Urgent support is required to avoid ”a long-term catastrophe” in the film industry and for the EU’s commitment to cultural diversity, according to a statement issued by leading distribution bodies.
Independent film distributors association Europa Distribution and national distributors organisation the International Federation of Film Distributors’ Associations (FIAD) issued the joint statement on Monday, April 20, calling for eight action points on a state level among their members, and a further five on a European level.
On a state level, requested measures include earlier payment of existing subsidies to support cash flow; short-term flexibility in media chronology, to allowing distributors to release some of their existing films on VoD; and support to cover losses on films which had to cancel or reduce their theatrical release – and support for future re-release where possible.
On a European level, the statement requests immediate access to the generated grants for reinvestment in the scope of distribution support schemes, with a higher level of co-financing, and flexibility in their attribution.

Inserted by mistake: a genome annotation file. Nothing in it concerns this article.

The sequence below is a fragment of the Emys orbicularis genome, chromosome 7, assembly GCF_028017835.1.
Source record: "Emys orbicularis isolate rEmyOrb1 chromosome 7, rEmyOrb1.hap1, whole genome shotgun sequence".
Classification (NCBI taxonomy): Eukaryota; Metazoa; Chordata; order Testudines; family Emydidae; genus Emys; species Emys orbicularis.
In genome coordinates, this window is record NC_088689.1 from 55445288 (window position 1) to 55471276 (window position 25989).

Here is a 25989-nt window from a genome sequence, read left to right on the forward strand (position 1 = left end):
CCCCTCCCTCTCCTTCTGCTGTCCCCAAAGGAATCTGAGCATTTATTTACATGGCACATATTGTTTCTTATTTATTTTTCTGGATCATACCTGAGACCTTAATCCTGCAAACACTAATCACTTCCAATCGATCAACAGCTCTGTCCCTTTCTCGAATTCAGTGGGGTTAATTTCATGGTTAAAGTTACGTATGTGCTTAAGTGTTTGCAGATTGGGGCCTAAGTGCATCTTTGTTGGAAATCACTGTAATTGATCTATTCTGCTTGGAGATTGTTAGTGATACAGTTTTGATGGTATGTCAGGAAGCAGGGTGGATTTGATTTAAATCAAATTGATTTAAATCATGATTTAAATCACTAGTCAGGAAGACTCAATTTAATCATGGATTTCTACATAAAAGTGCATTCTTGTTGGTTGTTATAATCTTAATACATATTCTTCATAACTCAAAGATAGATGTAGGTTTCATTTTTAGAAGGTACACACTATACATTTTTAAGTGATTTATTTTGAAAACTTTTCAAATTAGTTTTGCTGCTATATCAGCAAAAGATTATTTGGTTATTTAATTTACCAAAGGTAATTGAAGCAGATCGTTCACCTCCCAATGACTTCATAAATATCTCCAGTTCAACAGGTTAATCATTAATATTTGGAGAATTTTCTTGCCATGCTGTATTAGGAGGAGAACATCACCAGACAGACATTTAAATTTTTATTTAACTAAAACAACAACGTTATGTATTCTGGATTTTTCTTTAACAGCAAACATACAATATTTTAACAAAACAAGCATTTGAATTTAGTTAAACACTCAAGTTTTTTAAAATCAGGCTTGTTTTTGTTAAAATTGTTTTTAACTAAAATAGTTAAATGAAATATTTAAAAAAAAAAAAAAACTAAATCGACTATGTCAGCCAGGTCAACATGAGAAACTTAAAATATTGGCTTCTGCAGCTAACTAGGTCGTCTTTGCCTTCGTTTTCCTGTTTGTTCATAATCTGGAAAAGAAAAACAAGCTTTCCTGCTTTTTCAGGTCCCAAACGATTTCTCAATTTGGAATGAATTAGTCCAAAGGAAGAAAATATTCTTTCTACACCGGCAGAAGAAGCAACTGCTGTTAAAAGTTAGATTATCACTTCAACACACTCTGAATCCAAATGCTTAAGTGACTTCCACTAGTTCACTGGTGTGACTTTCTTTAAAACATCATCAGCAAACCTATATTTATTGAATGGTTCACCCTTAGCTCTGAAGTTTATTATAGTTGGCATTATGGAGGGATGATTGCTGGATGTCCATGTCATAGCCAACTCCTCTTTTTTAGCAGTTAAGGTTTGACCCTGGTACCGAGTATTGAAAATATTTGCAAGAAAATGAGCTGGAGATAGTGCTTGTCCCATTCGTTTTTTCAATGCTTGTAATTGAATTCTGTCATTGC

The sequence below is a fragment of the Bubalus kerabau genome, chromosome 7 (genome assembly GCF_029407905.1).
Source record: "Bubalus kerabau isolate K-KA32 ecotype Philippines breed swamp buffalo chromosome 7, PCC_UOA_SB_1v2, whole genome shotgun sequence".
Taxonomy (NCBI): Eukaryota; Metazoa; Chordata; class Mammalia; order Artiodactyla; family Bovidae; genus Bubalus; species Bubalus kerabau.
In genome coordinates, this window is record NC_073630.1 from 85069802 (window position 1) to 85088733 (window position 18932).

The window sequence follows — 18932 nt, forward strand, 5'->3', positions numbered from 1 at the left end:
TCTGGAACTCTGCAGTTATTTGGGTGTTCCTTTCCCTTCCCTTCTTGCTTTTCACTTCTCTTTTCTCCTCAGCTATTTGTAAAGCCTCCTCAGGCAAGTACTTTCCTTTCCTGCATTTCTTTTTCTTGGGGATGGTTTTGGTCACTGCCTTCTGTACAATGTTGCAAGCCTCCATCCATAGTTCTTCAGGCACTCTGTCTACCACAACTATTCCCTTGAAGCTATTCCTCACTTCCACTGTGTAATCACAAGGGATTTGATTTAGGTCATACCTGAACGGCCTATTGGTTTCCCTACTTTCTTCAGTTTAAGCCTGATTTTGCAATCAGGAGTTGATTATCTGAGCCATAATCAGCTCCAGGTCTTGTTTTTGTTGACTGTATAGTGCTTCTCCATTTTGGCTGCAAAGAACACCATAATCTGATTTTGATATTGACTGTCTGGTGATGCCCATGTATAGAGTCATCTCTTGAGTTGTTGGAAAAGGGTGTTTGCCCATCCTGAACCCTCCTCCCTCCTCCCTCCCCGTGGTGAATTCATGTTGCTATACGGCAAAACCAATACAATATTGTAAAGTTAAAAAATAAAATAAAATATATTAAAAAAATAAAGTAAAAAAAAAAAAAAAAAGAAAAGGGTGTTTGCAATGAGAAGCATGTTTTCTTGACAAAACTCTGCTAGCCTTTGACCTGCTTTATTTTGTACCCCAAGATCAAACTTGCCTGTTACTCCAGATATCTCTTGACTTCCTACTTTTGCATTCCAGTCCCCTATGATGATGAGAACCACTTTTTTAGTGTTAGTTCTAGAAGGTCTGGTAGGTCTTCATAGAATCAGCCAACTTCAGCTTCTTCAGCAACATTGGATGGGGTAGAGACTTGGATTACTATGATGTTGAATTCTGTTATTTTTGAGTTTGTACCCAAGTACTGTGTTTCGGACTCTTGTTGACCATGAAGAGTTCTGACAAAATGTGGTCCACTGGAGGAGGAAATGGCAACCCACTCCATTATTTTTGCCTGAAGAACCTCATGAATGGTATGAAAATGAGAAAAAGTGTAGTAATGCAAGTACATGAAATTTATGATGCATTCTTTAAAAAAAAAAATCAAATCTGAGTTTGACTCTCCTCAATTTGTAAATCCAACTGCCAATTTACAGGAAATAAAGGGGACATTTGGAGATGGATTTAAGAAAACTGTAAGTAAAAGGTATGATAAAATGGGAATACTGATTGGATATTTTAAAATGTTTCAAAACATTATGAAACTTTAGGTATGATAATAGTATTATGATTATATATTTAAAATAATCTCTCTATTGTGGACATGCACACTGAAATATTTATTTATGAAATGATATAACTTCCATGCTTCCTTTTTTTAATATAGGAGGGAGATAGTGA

It also says a dedicated emergency fund should be created alongside the Creative Europe MEDIA programme to help industry professionals, including distributors, who are making films circulate.
”The much-hyped increase in online film audiences has created a route to release for some films but it only represents a fraction of the revenues generated by a full theatrically-led campaign,” says the statement. ”Indeed, online success is still heavily linked to a successful physical release.
”The call for support needs to be understood from a broad perspective, that goes far beyond business since the national and non-national circulation and effective promotion of European films is the keystone of cultural diversity.
”Europe’s film distributors, in their role of publishers and promoters, will be among the most important assets in that mission. They are in the front line of sharing and promoting the values and culture of Europe, that will play a crucial role with the recovery.”
Cinemas in most European territories have now been closed for over a month. While some countries, such as Germany and Austria, are tentatively relaxing lockdown measures, as of today (April 21) that has not yet extended to cinema venues.